“Yeah, life is more grotesque, and you’re not sure, and that’s kind of exciting… You’re scared of somebody. You’re intimidated by somebody, but then get under their skin and then you actually realize, you know, you’ve got a lot in common and they’re actually worth your love,” Henson says. “So I think that was sort of always his kind of philosophy with characters and relationships. A pig and a frog falling in love. You don’t look for people that are like you, you look for people that are very unlike you, and then you love each other because you’re excited by your differences, not your similarities. A lot of that grotesque element comes with Brian Froud’s work. A lot of his artwork is, Dark Crystal and Labyrinth both, really largely Brian, that mix of grotesque and beautiful. And then Brian, given most of his artwork was, here’s a beautiful woman surrounded by grotesque creatures. You know, that the grotesque makes the beautiful more beautiful and more sophisticated.”

To describe David Bowie’s look as grotesque would be a mischaracterization, but to sum it up in just a few words is a real challenge. There’s something appropriately otherworldly and unique about Bowie’s turn as Jareth, the Goblin King. While Brian Henson mentions that they had also considered Sting and Michael Jackson for the role, no one else was ever truly a contender for the goblin throne. Bowie was truly the perfectly potent combination of menace and allure, someone you would follow into the labyrinth but ultimately seek to defeat. Despite the larger than life persona, Henson makes it clear that Bowie was as dedicated and collaborative as an icon could be.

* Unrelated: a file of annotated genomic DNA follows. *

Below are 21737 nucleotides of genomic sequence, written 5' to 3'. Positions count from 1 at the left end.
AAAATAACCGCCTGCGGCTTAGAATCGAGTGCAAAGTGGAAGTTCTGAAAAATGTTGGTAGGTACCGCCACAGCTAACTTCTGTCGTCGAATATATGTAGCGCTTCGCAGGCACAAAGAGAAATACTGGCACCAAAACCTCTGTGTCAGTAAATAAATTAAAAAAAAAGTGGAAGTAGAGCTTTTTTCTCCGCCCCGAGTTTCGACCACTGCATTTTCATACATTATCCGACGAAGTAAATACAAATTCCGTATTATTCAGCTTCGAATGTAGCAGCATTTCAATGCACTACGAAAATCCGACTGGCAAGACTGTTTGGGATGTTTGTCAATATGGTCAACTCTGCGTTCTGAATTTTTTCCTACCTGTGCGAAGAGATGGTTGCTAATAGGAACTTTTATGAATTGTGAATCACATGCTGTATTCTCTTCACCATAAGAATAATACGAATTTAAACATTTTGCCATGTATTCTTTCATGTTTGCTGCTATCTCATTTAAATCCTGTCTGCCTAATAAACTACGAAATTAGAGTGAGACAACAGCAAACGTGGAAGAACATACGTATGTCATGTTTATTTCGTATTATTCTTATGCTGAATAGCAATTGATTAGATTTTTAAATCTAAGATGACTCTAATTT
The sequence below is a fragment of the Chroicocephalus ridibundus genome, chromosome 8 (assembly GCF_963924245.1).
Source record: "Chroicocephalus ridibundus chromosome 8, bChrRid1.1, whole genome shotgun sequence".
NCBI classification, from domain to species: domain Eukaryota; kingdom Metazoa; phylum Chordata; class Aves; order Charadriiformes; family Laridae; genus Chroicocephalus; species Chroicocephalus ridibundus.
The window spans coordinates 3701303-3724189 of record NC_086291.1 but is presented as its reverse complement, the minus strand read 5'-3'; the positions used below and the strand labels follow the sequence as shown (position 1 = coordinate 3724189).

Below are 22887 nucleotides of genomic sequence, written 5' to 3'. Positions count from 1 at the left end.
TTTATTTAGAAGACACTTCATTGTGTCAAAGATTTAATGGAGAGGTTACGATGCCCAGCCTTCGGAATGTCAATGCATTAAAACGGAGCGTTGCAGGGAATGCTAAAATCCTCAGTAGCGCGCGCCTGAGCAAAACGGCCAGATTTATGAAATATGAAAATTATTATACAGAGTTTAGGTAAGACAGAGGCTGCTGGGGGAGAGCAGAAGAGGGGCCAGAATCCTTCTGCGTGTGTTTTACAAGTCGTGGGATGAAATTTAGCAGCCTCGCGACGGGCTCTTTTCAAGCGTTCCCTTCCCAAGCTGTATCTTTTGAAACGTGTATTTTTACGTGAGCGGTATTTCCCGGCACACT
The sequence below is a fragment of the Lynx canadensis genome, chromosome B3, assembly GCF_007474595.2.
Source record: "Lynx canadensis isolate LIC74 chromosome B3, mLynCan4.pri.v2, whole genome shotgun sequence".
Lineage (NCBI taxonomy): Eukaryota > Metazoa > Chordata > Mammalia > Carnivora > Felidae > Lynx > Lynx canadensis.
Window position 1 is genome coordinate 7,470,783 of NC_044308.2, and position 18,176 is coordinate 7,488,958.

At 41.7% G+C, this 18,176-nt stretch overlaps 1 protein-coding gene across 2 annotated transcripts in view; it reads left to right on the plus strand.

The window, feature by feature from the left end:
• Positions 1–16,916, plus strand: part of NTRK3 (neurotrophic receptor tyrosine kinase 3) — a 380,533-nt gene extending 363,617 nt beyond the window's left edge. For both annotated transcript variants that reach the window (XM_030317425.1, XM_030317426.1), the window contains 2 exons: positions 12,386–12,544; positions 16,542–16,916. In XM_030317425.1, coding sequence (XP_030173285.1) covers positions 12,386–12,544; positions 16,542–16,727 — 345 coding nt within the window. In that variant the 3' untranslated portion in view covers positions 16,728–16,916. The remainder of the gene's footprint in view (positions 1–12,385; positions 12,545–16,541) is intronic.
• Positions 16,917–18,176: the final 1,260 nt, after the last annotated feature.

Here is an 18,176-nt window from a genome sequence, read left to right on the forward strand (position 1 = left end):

“He loved to laugh, tell jokes, and keep the atmosphere light,” Henson recalls. “For him, making a movie was so much easier than his normal life. Because he, like me, the guy is very much a workaholic. He’s in the studio all the time. He’s out on the road. He’s busy. But the movie, particularly a movie like this, where we’re only doing eight shots a day maybe because it’s so complicated, that for him it was like, ‘This is so easy, it’s almost like being on vacation.’ But he was very, very patient and really just appreciated all of it. He thought it was just great. I think the weirder, the better for David. So, my dad was never uncomfortable asking him to do anything, and was, if anything, pulling David back a little bit.”

While Bowie provided the weird energy and actress Jennifer Connelly proved a vulnerable and relatable lead, Labyrinth‘s true magic simply doesn’t come to life without the intense effort required to pull off Jim Henson and Brian Froud’s vision together via practical effects and puppetry.

Practical Magic

Because the film predated many computer effects, the practical effects were meticulous. Karen Prell, a longtime Henson puppeteer, paints a picture of a production that required an extraordinary amount of work to create the world and creatures of Labyrinth. Between long days that could lead to only a few usable shots to the magical creatures and sets that were all built by hand, the work that was done cannot be discounted. It was a tactile age of filmmaking, which shines through every single shot in the movie.